Friday, June 27, 2008

Three run homers...

Well, Jimmy Barthmaier certainly made the Bucco decision on who to send back down pretty easy. He was shellacked early and often, giving up a pair of 3-run homers, and Tampa cruised to a 10-5 victory.

The Pirates had one shining chance to make a game of it after clawing back from a 7-0 hole to a 7-4 count midway through the game. The first two runners reached, but in one of the uglier at bats this year, Chris Gomez kept bouncing down and in sliders foul to third.

He finally hit a fair hopper to the hot corner, and a 5-4-3 DP later, the Pirates had squandered opportunity's last knock. Hit it to right side next time, old timer, where the hole was a mile wide.

The Bucs can't bunt worth a diddly. Jack Splat and Nate McLouth both tried to drag bunts for base hits, and weren't close, one rolling out to the pitcher and the other popping up. Good idea, bad execution.

And new reclamation project Denny Bautista took a liner off the pitching arm. The stringbean doesn't have much meat to start with, and we'll find out later what the severity of the injury is.

The Pirate approach at the plate today was pretty good. They were patient at the dish, and as a result Ray's ace Scott Kazmir was gone after five innings, giving up a four spot after throwing 103 pitches. But the hole was too deep, again.

Now to see what happens tomorrow with Ty Taubenheim on the hill. If he pitches like Barthmaier, we may see JVB here next week.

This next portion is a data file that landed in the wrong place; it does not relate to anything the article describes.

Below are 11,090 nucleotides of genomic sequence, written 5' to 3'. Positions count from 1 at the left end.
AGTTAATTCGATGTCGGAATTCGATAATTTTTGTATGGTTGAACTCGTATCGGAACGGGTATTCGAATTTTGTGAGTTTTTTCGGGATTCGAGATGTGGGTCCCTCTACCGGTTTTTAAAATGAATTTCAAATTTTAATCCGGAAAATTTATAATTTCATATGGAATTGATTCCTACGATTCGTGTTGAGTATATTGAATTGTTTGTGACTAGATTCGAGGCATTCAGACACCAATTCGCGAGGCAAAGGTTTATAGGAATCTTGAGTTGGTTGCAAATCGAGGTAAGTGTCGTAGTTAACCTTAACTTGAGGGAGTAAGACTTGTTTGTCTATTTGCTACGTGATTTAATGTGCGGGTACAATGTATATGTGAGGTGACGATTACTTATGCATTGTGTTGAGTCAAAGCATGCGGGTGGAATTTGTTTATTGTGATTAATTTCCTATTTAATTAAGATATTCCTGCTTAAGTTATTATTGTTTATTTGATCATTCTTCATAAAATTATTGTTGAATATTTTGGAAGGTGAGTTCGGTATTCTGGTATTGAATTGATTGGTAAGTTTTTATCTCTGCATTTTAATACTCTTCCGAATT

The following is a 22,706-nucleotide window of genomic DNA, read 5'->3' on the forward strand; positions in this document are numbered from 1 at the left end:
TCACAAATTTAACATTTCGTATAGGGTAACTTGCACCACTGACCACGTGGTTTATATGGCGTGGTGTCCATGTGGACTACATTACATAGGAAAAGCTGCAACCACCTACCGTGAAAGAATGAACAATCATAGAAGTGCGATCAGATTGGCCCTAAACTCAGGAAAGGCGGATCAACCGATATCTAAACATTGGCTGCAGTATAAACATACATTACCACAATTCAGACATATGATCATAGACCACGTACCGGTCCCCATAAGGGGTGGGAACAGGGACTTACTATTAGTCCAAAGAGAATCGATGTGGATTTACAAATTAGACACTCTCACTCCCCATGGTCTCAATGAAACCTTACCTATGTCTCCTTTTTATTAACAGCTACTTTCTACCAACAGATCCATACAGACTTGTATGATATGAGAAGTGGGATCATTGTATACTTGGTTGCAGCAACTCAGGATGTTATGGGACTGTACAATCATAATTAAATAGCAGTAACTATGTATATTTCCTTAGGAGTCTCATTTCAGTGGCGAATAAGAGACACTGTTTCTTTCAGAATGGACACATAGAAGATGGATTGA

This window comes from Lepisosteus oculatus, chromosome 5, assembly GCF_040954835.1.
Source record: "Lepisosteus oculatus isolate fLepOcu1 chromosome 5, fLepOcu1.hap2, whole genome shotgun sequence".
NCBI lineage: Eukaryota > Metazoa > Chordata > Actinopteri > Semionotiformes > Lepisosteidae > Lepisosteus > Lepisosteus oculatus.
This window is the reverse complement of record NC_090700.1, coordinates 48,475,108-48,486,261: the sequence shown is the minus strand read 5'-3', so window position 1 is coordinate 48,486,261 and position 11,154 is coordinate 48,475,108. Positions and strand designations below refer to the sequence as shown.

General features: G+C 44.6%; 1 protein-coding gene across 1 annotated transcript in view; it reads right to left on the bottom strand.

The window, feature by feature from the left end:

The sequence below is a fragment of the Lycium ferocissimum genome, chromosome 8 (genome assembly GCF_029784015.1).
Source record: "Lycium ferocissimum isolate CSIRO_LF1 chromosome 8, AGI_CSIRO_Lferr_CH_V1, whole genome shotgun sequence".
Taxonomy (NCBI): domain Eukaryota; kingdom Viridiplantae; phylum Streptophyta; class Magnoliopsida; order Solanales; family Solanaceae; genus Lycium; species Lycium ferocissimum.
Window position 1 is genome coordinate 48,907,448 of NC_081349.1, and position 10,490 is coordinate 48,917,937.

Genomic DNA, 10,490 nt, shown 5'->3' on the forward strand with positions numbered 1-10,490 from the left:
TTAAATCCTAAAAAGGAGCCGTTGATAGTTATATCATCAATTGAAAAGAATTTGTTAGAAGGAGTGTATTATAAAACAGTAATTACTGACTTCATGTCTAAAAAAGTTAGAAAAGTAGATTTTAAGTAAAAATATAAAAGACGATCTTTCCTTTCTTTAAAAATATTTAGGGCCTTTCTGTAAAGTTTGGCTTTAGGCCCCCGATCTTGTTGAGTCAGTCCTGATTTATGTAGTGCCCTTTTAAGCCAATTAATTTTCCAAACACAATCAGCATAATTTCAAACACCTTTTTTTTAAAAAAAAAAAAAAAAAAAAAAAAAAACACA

On the Pirate front: Ty Taubenheim will get the call Saturday for the Bucs as the pitching Wheel of Fortune continues its spin. He's put together a string of 3 or 4 nice starts, although his stats are fairly pedestrian - he is 4-9 with a 4.60 ERA at Indy, striking out 61 and walking 33 in 90 innings.

Taubenheim, a 25-year-old RHP, made 13 appearances for Toronto in 2006-07. He was 1-5 with a 5.40 ERA for the Jays. Taubenheim is a finesse guy who throws the four standard pitches, including a high 80s fastball, and generally gets them over the plate.

JVB, despite the love expressed by the brass, apparently had enough nagging bumps and bruises to miss this call-up. Of course, that's what they said about Kevin Thompson, too, and look what happened to him.

On the minor league front: Yoslan Herrera, a 27-year old RHP, will be promoted to Indy from the Curve tonight to take Barthmaier's place.

> C Steve Lerud went from Class A Lynchburg to Altoona after batting .256 with eight home runs for the Hillcats. 1B Miles Durham, who's batting .348 with 14 home runs, was promoted from low Class A Hickory to Lynchburg.

> RF Jamie Romak hit his 12th home run for Lynchburg, where he's batting .296.

> RHP Brad Lincoln was roughed up at Hickory, allowing 7 runs on 8 hits in 5 innings of work. He struck out 5 without a walk. Lincoln is now 4-3 with a 3.65 ERA.

> SS Jordy Mercer, the Buc's 3rd round pick,, went from short-season State College to Hickory, so that he and 4th round selection SS Chase D'Arnaud, who will stay with the Spikes, can get some innings in the field without tripping over one another.

In his Hickory debut last night, Mercer went 2 for 4 with a double.

4 comments:

WilliamJPellas said...